An extension of a pilot study of the pharmacokinetics of cyclizine, its main metabolite, norcyclizine and other metabolites in palliative care patients.
Nausea and vomiting are common in palliative care patients. The drug cyclizine often relieves these symptoms. It is broken down in the liver perhaps by the enzyme CYP2D6. The aim of this study is to maximise efficacy and minimise toxicity of cyclizine in palliative patients. Studying plasma concentrations of cyclizine and its break-down products and linking them to the patient's genetics of CYP2D6 may result in better therapeutic use of cyclizine via dose individualisation and thus improved outcomes. The qualitative interviews will enable clinicians to better understand how it feels for this population to engage in clinical research.
Purchase of specialist palliative care books, journals and manuals
Hospice Wanganui received a Certificate of Outstanding Achievement in 2004, for outstanding demonstration of best practice in optimising wellness and quality of life; and a Certificate of Accreditation on 15 December, 2007 - 14 December, 2010 from Quality Health New Zealand. (Which is the New Zealand Council on Healthcare Standards.) To continue to achieve these standards of excellence, Hospice Wanganui is applying to Genesis Oncology for a grant to upgrade our palliative care/oncology library with the latest books manuals/journals on education/professional development/cancer research/cancer treatment and relevant new information about palliative/oncology care for our medical doctors and nursing staff.
Genesis Oncology Trust palliative care breakfast lecture series
This is the sixth year Hospice New Zealand and the Genesis Oncology Trust will work together to provide the popular breakfast lecture series. The series is delivered via teleconference so is easily accessible for all hospices, DHB sites and individual members of Hospice New Zealand throughout the country. Lectures run for one hour on the first Thursday of the month from March - December. On average 270 health care professionals from the deep south to the far north listen to the various palliative care related topics each month. Thanks to the continued support of the Genesis Oncology Trust participation for registered sites is at no charge.
Assessment of the influence of timing of post-lumpectomy radiation therapy on local recurrence in early breast cancer.
If breast cancer is detected at an early stage, it is usually possible to treat the cancer with a combination of surgery, followed by radiation treatment. This enables the woman to retain her breast, which is important to many women. However, if the radiation treatment is delayed, it may lose some of its effectiveness and the cancer may re-grow. If this occurs, a mastectomy is needed. This project is looking at the cancer recurrences in NZ women who had delays in treatment due to staffing shortages in NZ in the past few years. If this demonstrates an increased risk of recurrence, this will help resource planning in the future. To date 2,150 women have been accrued to this retrospective study, which provides a large group to help answer this important question.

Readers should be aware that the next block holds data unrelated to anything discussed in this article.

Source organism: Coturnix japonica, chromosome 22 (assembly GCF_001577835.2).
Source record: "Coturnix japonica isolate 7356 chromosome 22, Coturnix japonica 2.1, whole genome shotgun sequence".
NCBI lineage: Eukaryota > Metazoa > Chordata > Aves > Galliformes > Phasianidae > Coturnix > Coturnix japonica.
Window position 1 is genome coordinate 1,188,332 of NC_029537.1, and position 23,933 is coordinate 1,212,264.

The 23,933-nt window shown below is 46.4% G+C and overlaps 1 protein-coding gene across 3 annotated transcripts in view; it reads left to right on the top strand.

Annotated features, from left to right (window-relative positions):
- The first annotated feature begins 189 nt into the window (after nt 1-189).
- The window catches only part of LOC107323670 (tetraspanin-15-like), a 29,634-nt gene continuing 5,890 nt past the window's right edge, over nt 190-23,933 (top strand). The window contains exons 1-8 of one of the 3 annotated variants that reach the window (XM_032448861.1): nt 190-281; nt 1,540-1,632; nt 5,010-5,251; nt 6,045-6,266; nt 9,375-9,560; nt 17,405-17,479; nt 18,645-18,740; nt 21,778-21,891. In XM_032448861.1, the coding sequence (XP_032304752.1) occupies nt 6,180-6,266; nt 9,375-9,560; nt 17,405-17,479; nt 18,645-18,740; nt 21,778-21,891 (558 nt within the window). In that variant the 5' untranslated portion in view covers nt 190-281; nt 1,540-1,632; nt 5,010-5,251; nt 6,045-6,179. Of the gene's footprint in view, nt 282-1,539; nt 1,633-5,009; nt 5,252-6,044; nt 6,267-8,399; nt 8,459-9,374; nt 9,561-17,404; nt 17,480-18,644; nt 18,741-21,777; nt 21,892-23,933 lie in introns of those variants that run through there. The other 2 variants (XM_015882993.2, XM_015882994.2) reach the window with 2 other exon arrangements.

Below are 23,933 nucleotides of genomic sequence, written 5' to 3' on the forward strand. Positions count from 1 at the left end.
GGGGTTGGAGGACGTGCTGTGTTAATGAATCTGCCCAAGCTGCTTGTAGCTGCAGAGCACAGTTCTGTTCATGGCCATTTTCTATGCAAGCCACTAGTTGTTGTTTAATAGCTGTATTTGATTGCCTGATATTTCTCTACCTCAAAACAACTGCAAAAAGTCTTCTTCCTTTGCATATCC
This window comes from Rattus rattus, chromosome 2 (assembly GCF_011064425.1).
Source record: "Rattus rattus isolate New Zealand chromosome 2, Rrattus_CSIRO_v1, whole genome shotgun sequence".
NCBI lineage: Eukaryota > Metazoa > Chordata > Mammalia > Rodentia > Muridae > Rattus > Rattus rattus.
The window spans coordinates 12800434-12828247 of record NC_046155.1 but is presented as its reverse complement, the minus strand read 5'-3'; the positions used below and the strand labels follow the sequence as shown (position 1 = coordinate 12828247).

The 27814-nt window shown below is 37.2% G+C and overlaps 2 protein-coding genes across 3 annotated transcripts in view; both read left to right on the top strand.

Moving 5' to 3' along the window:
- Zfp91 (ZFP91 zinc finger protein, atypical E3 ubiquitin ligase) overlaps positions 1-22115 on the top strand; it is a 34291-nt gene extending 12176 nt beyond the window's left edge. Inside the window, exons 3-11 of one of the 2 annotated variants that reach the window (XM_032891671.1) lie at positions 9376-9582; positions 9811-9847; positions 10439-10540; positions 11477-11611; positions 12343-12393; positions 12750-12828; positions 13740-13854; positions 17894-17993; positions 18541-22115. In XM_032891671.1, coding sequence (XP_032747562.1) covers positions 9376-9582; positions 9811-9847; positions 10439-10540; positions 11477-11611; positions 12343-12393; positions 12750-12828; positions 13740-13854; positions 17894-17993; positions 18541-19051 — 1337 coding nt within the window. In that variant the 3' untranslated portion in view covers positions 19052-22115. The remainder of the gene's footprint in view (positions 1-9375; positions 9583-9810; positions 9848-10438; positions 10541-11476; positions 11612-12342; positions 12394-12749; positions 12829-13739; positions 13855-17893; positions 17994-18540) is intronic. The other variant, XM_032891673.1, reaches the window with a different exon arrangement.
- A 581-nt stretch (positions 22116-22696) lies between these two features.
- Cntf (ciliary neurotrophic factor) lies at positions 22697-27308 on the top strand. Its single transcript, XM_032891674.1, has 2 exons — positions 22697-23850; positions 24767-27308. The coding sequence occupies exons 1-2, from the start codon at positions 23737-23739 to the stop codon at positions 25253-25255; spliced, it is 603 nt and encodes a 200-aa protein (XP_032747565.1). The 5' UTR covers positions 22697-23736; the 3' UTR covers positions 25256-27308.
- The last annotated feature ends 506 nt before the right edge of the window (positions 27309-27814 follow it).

To attend and present at the 100th Annual Meeting of the American Association for Cancer Research (AACR), Denver, Colorado, April 2009
To fund dissertation that will complete a Masters in Health Sciences at the University of Auckland
To attend the 14th World Conference on Tobacco or Health (WCTOH) and the International Tobacco Control (ITC) project members meeting in Mumbai, India, March 2009
Breast Reconstruction travelling Fellowship in North America
Impact of obesity and insulin-resistance on response to chemotherapy in colorectal cancer
Rates of colorectal cancer and obesity are very high in New Zealand. Obesity has been implicated in worse colorectal cancer prognosis, but the impact of obesity on tumour response to chemotherapy remains unclear. In this study, the effect of obesity-related factors on the ability of tumour cells to resist chemotherapy treatment will be measured in cancer cell lines in culture. The impact of these factors and drugs on molecular pathways in cancer cells will also be investigated. This study will increase our understanding of how obesity-related factors affect patient response to chemotherapy and shed light on the molecular mechanisms involved.